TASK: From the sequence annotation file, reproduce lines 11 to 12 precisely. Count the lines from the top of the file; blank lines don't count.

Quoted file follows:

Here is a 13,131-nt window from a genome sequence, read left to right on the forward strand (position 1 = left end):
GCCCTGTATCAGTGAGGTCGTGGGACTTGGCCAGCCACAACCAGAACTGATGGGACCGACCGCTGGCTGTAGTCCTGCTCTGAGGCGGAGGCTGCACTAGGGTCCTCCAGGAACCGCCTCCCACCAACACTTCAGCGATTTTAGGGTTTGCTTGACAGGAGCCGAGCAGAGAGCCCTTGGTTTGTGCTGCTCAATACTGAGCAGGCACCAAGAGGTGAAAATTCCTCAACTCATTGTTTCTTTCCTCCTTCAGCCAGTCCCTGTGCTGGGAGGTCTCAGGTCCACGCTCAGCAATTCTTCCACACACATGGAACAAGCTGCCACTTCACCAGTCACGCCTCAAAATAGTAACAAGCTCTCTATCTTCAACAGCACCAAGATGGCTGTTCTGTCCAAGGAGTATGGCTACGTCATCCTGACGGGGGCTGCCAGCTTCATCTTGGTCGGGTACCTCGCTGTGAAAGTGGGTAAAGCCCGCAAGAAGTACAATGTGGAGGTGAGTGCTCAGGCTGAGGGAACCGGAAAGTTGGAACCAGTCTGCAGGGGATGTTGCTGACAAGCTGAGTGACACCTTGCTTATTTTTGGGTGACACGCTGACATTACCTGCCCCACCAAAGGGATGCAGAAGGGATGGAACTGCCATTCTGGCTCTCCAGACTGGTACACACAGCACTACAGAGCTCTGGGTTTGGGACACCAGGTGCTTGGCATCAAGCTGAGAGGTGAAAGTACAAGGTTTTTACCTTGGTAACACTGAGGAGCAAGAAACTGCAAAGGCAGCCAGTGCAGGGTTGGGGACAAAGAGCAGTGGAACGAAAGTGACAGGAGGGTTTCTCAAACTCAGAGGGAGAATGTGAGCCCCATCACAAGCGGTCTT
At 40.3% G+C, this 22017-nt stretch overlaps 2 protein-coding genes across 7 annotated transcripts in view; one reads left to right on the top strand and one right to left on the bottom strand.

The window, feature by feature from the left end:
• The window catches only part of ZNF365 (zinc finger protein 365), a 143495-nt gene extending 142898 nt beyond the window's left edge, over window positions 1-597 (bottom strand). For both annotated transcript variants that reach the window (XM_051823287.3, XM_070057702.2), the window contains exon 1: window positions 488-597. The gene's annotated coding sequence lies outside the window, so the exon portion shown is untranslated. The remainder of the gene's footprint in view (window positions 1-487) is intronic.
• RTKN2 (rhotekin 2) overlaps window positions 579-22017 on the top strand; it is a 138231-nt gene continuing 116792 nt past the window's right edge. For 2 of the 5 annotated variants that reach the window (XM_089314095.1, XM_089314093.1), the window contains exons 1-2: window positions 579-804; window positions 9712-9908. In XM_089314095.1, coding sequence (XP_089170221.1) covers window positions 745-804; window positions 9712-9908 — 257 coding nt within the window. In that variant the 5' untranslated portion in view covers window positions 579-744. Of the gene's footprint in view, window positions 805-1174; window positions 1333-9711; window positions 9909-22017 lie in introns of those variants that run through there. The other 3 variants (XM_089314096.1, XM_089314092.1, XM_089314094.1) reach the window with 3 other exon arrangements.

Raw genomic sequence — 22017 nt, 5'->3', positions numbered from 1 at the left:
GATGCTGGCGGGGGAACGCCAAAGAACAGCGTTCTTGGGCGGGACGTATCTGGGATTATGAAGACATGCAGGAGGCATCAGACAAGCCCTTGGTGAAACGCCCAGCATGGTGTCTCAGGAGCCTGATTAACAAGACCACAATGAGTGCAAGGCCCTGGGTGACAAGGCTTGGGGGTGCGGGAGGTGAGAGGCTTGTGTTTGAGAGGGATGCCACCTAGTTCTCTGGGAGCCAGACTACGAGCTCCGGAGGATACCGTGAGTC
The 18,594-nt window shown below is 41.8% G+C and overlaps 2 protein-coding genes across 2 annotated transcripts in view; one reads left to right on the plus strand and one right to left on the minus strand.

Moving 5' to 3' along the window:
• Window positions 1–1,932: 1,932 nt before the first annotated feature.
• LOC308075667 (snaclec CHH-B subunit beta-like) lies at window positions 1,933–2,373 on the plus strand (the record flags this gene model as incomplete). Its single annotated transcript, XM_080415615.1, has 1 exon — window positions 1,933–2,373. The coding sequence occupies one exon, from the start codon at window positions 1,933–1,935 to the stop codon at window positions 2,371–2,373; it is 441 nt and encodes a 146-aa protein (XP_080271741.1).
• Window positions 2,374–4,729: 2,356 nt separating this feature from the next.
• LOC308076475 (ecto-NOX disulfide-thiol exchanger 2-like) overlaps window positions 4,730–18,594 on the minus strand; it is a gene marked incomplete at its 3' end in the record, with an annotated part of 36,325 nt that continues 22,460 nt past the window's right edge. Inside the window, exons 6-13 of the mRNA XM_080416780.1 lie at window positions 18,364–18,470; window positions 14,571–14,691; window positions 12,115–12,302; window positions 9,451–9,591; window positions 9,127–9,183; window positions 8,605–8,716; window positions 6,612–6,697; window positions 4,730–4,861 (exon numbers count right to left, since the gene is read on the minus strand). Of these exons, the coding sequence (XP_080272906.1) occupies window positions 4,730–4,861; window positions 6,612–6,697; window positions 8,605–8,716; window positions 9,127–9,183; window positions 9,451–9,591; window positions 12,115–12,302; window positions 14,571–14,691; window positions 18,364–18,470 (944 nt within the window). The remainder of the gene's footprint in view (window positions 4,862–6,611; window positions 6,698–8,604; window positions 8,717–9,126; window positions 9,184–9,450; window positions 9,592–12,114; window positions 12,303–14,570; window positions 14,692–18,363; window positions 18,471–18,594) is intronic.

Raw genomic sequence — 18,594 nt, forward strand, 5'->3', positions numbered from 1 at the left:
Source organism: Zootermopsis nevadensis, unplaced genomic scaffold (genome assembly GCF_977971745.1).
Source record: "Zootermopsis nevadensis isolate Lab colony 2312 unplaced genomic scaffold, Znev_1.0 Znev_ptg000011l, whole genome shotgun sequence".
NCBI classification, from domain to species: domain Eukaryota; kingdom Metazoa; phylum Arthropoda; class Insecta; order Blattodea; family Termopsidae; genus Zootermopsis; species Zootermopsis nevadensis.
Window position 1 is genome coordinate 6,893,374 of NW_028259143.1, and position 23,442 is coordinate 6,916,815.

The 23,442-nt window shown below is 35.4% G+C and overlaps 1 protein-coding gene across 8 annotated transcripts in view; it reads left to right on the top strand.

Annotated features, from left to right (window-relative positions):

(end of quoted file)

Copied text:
• Window positions 1–1,932: 1,932 nt before the first annotated feature.
• LOC308075667 (snaclec CHH-B subunit beta-like) lies at window positions 1,933–2,373 on the plus strand (the record flags this gene model as incomplete). Its single annotated transcript, XM_080415615.1, has 1 exon — window positions 1,933–2,373. The coding sequence occupies one exon, from the start codon at window positions 1,933–1,935 to the stop codon at window positions 2,371–2,373; it is 441 nt and encodes a 146-aa protein (XP_080271741.1).